Under the second basis, the common law recognised that a warning may be necessary and practical to avoid a perceptible risk of a miscarriage of justice (Bromley v R (1986) 161 CLR 315; R v Miletic  1 VR 593; Robinson v R (2006) 162 A Crim R 88 at ).
The need for this warning was not determined by reference to categories of witness. It was only required when:
The witness was inherently unreliable (R v Brooks  VSCA 5; R v Kotzmann  2 VR 123);
There was a possibility that the unreliability of the evidence, or the full significance of that unreliability, may not be apparent to the jury (R v Sharp  VSCA 44; R v Miletic  1 VR 593; R v Strawhorn (2008) 19 VR 101;  VSCA 101); and
The factors calling for the warning were sufficient to overcome the court’s reluctance to give a warning that tends to trespass upon the jury’s function as the tribunal of fact (R v Latina 2/4/1996 Vic CCA; R v Weiss (2004) 8 VR 388).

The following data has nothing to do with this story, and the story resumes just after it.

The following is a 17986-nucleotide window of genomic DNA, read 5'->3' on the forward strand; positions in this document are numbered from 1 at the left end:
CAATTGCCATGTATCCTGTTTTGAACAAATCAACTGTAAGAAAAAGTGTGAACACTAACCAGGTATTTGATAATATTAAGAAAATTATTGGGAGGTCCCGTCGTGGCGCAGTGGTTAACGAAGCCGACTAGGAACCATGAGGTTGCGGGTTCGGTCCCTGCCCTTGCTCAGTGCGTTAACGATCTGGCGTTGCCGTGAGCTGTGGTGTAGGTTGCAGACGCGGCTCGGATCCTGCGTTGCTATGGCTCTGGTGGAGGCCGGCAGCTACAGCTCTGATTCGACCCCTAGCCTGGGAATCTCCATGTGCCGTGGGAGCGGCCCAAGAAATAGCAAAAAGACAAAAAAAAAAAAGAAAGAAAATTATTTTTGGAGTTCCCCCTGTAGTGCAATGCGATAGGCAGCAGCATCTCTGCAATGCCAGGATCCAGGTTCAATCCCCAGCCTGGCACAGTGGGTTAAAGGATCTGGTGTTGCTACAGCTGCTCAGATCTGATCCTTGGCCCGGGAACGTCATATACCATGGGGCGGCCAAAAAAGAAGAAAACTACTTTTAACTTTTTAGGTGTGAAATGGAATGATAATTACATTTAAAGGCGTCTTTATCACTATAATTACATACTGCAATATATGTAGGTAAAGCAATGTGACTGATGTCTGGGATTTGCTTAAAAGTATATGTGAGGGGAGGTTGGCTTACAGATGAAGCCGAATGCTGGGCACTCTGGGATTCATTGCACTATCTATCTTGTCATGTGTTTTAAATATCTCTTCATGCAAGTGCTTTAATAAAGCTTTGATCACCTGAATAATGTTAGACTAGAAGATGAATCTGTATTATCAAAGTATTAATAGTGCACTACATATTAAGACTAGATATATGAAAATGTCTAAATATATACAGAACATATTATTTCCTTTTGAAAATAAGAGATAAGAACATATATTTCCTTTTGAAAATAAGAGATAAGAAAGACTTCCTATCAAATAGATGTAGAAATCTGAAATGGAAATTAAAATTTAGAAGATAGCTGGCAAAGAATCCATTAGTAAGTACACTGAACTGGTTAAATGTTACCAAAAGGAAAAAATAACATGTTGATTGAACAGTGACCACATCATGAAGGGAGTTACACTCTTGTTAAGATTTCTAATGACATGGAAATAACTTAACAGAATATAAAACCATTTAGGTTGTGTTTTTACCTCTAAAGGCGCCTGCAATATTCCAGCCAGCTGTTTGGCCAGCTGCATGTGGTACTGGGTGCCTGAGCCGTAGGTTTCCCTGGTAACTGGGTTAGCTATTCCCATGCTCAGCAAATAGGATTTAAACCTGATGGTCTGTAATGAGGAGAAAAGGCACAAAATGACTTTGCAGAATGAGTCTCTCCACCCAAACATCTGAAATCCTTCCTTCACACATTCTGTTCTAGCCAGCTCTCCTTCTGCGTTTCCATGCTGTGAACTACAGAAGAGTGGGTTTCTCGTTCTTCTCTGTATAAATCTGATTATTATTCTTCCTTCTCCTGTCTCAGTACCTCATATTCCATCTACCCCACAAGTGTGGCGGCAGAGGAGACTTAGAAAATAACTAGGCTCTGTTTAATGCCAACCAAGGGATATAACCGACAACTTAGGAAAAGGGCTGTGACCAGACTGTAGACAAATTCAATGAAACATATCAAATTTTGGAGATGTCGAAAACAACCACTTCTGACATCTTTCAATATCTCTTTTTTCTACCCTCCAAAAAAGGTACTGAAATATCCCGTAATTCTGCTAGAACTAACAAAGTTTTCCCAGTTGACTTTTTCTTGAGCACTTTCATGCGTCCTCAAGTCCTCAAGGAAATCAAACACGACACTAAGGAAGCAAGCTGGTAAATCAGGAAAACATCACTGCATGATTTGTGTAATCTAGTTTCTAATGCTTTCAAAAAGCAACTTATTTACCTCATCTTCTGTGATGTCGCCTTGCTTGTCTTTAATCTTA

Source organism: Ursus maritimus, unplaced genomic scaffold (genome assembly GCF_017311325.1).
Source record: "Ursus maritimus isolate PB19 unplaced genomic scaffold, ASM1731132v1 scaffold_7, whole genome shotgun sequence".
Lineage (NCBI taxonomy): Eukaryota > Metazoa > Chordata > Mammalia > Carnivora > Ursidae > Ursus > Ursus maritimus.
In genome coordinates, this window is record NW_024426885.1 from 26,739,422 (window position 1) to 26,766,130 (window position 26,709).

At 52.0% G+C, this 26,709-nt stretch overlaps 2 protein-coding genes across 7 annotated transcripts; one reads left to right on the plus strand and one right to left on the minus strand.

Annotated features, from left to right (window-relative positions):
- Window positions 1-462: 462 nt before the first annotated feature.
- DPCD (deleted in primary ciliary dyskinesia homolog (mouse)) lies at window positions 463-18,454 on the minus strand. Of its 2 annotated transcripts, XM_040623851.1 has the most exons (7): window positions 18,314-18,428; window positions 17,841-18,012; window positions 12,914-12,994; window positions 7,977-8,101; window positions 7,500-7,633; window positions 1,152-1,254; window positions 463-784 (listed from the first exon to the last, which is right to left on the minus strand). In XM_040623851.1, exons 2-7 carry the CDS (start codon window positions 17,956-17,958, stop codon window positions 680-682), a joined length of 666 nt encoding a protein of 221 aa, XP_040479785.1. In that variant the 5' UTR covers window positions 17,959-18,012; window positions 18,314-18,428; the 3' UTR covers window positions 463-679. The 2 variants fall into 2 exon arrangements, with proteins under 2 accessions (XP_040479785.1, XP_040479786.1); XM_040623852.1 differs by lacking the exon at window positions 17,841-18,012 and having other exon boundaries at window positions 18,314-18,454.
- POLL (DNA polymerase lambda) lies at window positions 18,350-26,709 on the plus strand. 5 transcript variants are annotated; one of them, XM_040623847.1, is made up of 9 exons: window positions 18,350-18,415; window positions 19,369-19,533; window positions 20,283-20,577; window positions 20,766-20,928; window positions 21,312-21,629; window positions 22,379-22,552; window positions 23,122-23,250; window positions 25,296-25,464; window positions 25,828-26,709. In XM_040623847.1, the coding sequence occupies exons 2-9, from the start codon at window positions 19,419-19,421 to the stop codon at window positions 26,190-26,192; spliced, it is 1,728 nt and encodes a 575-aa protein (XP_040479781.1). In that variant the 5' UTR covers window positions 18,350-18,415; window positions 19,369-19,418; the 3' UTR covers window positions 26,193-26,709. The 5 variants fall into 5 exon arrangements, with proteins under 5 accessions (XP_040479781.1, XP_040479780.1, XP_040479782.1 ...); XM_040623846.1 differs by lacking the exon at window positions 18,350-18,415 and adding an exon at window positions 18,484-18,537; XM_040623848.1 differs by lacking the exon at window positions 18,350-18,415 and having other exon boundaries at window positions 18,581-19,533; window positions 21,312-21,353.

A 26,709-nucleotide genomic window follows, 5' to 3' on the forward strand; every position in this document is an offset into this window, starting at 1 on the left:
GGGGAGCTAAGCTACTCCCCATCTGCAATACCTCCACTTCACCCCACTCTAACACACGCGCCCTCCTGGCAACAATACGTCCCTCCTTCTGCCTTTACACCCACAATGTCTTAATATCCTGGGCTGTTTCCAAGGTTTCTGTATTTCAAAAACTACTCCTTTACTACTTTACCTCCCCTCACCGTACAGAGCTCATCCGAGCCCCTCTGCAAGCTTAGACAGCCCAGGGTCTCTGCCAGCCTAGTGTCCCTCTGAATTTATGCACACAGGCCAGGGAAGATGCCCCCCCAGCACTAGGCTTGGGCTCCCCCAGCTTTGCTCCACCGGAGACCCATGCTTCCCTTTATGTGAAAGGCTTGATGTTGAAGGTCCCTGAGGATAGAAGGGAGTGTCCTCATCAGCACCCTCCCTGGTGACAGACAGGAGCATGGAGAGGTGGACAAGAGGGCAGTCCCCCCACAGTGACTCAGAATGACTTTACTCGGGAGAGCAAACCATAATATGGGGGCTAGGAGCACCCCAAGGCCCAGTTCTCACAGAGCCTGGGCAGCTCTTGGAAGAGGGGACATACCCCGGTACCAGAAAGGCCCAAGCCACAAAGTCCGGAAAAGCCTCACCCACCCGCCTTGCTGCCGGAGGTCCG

The circumstances in which a common law warning was required closely resemble the circumstances in which a s32 unreliability warning is required (see above). This was noted by the court in Robinson, which observed that the equivalent section under the Evidence Act 2008 gave effect to the principles stated in Bromley v R (1986) 161 CLR 315 (Robinson v R (2006) 162 A Crim R 88 at -).
Judges must therefore consider the need to warn the jury about the potential unreliability of evidence, even if the parties have not requested such a warning.